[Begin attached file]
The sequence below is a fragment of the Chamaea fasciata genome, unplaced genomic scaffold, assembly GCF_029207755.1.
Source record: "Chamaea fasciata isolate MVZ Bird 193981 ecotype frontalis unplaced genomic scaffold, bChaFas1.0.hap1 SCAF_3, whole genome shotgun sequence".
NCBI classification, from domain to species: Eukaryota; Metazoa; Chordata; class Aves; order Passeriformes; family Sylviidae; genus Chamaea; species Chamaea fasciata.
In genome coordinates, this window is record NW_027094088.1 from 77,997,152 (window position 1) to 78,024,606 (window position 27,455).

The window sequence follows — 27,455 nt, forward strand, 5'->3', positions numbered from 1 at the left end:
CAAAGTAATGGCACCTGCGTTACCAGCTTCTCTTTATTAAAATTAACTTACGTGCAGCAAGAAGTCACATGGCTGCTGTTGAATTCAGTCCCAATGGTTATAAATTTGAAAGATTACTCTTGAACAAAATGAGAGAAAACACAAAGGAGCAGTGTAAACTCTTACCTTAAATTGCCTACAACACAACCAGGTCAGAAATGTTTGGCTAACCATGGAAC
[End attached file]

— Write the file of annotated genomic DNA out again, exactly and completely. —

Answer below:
The sequence below is a fragment of the Chamaea fasciata genome, unplaced genomic scaffold, assembly GCF_029207755.1.
Source record: "Chamaea fasciata isolate MVZ Bird 193981 ecotype frontalis unplaced genomic scaffold, bChaFas1.0.hap1 SCAF_3, whole genome shotgun sequence".
NCBI classification, from domain to species: Eukaryota; Metazoa; Chordata; class Aves; order Passeriformes; family Sylviidae; genus Chamaea; species Chamaea fasciata.
In genome coordinates, this window is record NW_027094088.1 from 77,997,152 (window position 1) to 78,024,606 (window position 27,455).

The window sequence follows — 27,455 nt, forward strand, 5'->3', positions numbered from 1 at the left end:
CAAAGTAATGGCACCTGCGTTACCAGCTTCTCTTTATTAAAATTAACTTACGTGCAGCAAGAAGTCACATGGCTGCTGTTGAATTCAGTCCCAATGGTTATAAATTTGAAAGATTACTCTTGAACAAAATGAGAGAAAACACAAAGGAGCAGTGTAAACTCTTACCTTAAATTGCCTACAACACAACCAGGTCAGAAATGTTTGGCTAACCATGGAAC